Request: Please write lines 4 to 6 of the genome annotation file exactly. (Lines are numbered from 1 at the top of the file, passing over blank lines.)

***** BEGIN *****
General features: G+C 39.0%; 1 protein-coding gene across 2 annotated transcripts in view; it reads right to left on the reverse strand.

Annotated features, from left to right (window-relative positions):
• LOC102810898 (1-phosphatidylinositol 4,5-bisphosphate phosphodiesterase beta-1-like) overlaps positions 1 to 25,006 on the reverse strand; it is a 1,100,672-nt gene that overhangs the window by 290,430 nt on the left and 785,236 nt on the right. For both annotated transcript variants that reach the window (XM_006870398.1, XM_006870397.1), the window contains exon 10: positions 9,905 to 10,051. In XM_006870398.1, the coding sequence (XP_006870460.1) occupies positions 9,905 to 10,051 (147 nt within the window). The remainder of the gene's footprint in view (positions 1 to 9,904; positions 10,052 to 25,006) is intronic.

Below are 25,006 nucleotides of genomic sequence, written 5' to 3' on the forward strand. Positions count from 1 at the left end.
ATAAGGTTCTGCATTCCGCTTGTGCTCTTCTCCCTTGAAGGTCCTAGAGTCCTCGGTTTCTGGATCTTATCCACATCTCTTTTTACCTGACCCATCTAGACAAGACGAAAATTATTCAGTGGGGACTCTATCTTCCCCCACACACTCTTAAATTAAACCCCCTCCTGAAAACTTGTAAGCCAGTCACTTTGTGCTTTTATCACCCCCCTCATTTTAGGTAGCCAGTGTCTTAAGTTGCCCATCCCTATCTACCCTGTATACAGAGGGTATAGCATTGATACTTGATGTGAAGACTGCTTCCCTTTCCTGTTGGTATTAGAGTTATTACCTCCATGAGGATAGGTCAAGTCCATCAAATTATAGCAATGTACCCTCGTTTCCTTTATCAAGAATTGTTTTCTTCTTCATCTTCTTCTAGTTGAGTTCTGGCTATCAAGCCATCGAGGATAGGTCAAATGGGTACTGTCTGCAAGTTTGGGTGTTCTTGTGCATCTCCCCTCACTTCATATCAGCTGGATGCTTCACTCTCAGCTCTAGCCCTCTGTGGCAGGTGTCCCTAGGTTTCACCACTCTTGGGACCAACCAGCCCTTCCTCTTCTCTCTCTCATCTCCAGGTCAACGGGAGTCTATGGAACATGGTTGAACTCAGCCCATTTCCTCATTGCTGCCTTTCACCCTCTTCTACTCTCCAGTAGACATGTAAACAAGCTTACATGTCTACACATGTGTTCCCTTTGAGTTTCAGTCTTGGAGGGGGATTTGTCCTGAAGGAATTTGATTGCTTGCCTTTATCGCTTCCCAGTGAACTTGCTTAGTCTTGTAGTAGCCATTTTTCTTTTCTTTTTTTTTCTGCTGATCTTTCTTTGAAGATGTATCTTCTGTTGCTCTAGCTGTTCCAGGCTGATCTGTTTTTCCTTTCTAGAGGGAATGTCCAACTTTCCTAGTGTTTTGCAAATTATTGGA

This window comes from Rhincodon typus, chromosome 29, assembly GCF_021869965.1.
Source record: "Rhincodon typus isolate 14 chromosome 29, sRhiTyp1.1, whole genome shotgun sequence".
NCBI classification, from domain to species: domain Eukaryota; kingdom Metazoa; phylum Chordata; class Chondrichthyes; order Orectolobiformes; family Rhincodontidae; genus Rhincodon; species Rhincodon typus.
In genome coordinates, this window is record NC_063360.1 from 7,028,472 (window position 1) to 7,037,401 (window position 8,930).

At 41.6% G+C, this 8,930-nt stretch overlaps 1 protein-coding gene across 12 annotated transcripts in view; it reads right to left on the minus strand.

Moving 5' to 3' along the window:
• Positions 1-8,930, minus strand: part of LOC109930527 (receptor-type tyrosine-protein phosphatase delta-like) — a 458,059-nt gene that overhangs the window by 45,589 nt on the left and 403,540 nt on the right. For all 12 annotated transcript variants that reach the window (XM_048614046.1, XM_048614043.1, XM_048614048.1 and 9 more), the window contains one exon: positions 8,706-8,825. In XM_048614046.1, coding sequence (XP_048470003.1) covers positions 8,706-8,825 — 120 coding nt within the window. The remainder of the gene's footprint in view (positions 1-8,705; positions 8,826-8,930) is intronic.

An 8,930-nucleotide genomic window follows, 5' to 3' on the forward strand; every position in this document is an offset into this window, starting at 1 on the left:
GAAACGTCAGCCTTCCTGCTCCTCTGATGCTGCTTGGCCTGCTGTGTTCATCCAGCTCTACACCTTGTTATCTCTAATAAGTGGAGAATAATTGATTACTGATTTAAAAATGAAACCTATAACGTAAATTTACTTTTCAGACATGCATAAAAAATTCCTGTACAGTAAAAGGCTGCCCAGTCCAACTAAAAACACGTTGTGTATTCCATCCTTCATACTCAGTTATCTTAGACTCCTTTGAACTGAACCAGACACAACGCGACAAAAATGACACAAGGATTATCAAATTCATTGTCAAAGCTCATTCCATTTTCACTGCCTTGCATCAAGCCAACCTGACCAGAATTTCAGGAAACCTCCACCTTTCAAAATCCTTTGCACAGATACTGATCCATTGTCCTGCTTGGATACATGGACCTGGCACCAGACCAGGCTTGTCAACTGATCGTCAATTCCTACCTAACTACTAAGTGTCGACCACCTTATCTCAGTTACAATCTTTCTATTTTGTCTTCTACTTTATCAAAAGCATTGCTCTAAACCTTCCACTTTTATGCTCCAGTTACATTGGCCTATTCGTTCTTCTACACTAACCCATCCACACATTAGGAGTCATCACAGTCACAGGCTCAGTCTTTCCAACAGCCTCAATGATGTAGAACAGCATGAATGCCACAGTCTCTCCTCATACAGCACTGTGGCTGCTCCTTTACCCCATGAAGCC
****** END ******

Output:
Below are 25,006 nucleotides of genomic sequence, written 5' to 3' on the forward strand. Positions count from 1 at the left end.
ATAAGGTTCTGCATTCCGCTTGTGCTCTTCTCCCTTGAAGGTCCTAGAGTCCTCGGTTTCTGGATCTTATCCACATCTCTTTTTACCTGACCCATCTAGACAAGACGAAAATTATTCAGTGGGGACTCTATCTTCCCCCACACACTCTTAAATTAAACCCCCTCCTGAAAACTTGTAAGCCAGTCACTTTGTGCTTTTATCACCCCCCTCATTTTAGGTAGCCAGTGTCTTAAGTTGCCCATCCCTATCTACCCTGTATACAGAGGGTATAGCATTGATACTTGATGTGAAGACTGCTTCCCTTTCCTGTTGGTATTAGAGTTATTACCTCCATGAGGATAGGTCAAGTCCATCAAATTATAGCAATGTACCCTCGTTTCCTTTATCAAGAATTGTTTTCTTCTTCATCTTCTTCTAGTTGAGTTCTGGCTATCAAGCCATCGAGGATAGGTCAAATGGGTACTGTCTGCAAGTTTGGGTGTTCTTGTGCATCTCCCCTCACTTCATATCAGCTGGATGCTTCACTCTCAGCTCTAGCCCTCTGTGGCAGGTGTCCCTAGGTTTCACCACTCTTGGGACCAACCAGCCCTTCCTCTTCTCTCTCTCATCTCCAGGTCAACGGGAGTCTATGGAACATGGTTGAACTCAGCCCATTTCCTCATTGCTGCCTTTCACCCTCTTCTACTCTCCAGTAGACATGTAAACAAGCTTACATGTCTACACATGTGTTCCCTTTGAGTTTCAGTCTTGGAGGGGGATTTGTCCTGAAGGAATTTGATTGCTTGCCTTTATCGCTTCCCAGTGAACTTGCTTAGTCTTGTAGTAGCCATTTTTCTTTTCTTTTTTTTTCTGCTGATCTTTCTTTGAAGATGTATCTTCTGTTGCTCTAGCTGTTCCAGGCTGATCTGTTTTTCCTTTCTAGAGGGAATGTCCAACTTTCCTAGTGTTTTGCAAATTATTGGA

This window comes from Rhincodon typus, chromosome 29, assembly GCF_021869965.1.